Govt. inaction hurts RBI’s efforts, dismisses favorable International Environment

These are times when Central Bankers across advanced economies are finding it difficult to avoid polarization of opinion on the merits of their policy paths.  The Reserve Bank of India (RBI)’s Governor though has received an almost unequivocal endorsement from both domestic (with some exceptions) and international stakeholders on the bitter medicine he has prescribed to control India’s inflation problem. Notwithstanding charges that his tough position has dampened economic activity, Dr. Rajan has stuck to the orthodox stance of Central Banks being primarily responsible for maintaining price stability.

Inflation’s Downward Path

Among the RBI’s major achievements over the last two years is the moderation in India’s retail inflation rate. Numbers suggest that despite short-term volatility, inflation data points across all the constituent sub-groups, viz. Food and Beverages (and tobacco), Fuel and Light, Housing, Clothing and Footwear, and other Miscellaneous items point towards a downward secular trend (See Figure 1). This welcome development has been attributed to three major causes: decline in international commodity prices, a favorable base effect (which has already started waning) and the RBI’s tight monetary policy. This augurs well for the RBI’s inflation target of 6% by January 2016, and an inflation rate in the range of 2-6% (preferably 4%) there on.

Figure 1
Arithmetic vs Perception

And yet, a worrisome trend persists. The RBI’s quarterly inflation expectations survey suggests that while the inflation arithmetic may look pleasant, the perception battle is far from over.

Figure 2
Data collected from 4,903 respondents suggests that though the overall inflation rate numbers for the months of July and August 2015 were among the lowest over the last 20 months, inflation expectations-as reported on September 29- have risen to a one-year high for both pools of respondents: females and males. While year-on-year CPI (Consumer Price Index) inflation rates during the quarter ending September 2015 were in the sub-5% territory for all the three months, the average expected inflation rate reported during this period for the upcoming one-year period is 11.3% and 10.9% among females and males respectively. This should not be surprising, for consumers were hit by another tear-inducing “onion” price tantrum during this quarter. One should expect a repeat of this phenomenon during the next round of survey, when the effect of soaring “dal” and tomato prices kicks in.

A Self-Fulfilling Prophecy?

Short-term volatility in food and fuel prices is an accepted phenomenon internationally. Policymakers, thus, prefer core inflation- retail inflation excluding food and fuel prices- as a more reliable benchmark that might guide future policy decisions. Nevertheless, inflation expectations may not be as sophisticated. The average consumer does not ignore sharp hikes in food and fuel prices in the short-run with the same astuteness as an economist. The danger lies in the fact that such expectations, in turn, may prove to be self-fulfilling prophecies. High inflation expectations lead to higher inflation in the future. This mechanism operates through several transmission channels, with present day contract negotiations-which are fuelled by high inflation expectations- being among the major sources of “cost-push” inflation in the future.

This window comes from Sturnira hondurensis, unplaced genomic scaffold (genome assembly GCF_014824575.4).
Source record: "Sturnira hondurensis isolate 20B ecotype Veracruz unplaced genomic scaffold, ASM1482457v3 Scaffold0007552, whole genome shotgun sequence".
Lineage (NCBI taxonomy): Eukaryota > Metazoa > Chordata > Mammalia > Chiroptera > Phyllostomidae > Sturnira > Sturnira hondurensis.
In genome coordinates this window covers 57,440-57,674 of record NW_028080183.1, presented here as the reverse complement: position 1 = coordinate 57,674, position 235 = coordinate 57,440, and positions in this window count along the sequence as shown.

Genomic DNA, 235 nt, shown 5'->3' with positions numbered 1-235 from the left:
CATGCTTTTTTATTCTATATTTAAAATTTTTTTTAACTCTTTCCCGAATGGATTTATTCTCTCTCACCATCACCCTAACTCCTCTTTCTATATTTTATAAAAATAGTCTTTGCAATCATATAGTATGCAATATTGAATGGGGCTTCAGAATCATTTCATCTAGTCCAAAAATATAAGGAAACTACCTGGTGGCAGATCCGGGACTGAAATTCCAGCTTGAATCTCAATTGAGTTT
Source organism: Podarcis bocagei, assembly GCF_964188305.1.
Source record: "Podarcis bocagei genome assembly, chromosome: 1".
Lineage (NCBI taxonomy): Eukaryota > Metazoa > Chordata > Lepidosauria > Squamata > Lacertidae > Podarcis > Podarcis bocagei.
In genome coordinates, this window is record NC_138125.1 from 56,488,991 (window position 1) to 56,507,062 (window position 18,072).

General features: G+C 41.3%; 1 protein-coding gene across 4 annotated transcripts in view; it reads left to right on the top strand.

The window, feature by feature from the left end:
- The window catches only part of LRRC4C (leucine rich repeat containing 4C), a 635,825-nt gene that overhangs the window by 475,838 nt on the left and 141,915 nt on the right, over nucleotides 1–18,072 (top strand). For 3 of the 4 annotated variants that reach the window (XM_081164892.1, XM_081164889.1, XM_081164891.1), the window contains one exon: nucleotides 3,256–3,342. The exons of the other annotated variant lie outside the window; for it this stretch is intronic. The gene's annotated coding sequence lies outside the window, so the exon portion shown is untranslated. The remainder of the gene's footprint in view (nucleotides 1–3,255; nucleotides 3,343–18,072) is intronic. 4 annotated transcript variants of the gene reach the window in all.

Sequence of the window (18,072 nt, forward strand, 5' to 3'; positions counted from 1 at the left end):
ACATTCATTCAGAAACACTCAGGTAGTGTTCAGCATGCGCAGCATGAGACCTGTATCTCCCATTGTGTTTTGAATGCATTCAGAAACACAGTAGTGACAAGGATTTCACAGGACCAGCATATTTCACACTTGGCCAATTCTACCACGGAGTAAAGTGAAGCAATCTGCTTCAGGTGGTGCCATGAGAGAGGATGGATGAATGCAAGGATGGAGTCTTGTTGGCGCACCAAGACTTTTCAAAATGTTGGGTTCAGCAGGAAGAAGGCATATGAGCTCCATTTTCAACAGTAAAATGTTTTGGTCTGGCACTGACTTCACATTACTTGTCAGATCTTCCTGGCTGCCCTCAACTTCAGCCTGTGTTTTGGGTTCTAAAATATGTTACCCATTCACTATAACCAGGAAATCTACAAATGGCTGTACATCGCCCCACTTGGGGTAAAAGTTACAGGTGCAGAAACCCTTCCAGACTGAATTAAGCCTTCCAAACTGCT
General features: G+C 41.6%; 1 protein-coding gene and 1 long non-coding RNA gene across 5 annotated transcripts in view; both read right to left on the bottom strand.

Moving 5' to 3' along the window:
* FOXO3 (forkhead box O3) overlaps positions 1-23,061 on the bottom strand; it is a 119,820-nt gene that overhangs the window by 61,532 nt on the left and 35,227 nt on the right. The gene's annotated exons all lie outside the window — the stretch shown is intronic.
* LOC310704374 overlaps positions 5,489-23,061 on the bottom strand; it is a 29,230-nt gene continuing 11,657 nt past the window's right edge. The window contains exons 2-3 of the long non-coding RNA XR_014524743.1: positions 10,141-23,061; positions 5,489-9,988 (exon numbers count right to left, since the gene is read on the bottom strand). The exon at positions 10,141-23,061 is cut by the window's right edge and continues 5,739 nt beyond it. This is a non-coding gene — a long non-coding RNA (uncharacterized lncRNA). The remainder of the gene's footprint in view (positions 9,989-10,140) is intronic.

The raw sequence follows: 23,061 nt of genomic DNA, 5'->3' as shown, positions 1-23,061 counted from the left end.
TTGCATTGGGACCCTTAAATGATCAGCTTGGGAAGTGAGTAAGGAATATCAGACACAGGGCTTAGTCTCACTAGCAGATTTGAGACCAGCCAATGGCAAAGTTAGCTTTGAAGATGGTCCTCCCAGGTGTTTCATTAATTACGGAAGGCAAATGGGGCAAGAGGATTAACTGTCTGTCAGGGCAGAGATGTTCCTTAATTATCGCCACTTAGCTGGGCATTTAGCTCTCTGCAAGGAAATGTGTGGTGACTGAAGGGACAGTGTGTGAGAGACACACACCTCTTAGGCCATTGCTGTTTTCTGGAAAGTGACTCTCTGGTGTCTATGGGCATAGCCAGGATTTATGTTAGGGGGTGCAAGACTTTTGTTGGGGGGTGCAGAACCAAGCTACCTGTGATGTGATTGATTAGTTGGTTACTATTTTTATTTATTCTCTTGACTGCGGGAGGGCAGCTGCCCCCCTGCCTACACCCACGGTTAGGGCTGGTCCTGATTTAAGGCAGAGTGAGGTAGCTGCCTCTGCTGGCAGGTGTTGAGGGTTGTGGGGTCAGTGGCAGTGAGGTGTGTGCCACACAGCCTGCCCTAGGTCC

Ball in Governments’ Court

To be clear, the RBI has done all it could do with its policy toolkit. By keeping short-term interest rates tight for a long time, it has almost killed demand-side inflation. It is only ironic then that Dr. Rajan & Co. still find themselves helpless in this scenario. On the one hand, the RBI has received criticism for its orthodox obduracy in tackling inflation; the Governor has been forced to brave it out in the face of criticism from several stakeholders. On the other hand, re-emergence of inflationary trends due to inaction on the executive and legislative fronts will hurt the RBI’s credibility in the long-run, while also derailing plans of maintaining inflation within a band of comfort.

To the contrary, policymakers across Central and State Governments find themselves in an enviable position. Apart from the RBI’s efforts, they are currently enjoying the comfort of a dream run resulting from plummeting international commodity prices. With none of these extraneous factors spoiling its party, the expectation that the Government should better manage price stability is not very ambitious. Apart from the above mentioned example of food prices, sectors such as education and healthcare have been characterized by escalating prices, an issue raised by Dr. Rajan in September. Concerted efforts by both the Central and State Governments now hold the key for price stability in the long-run as well as upholding the RBI’s credibility.
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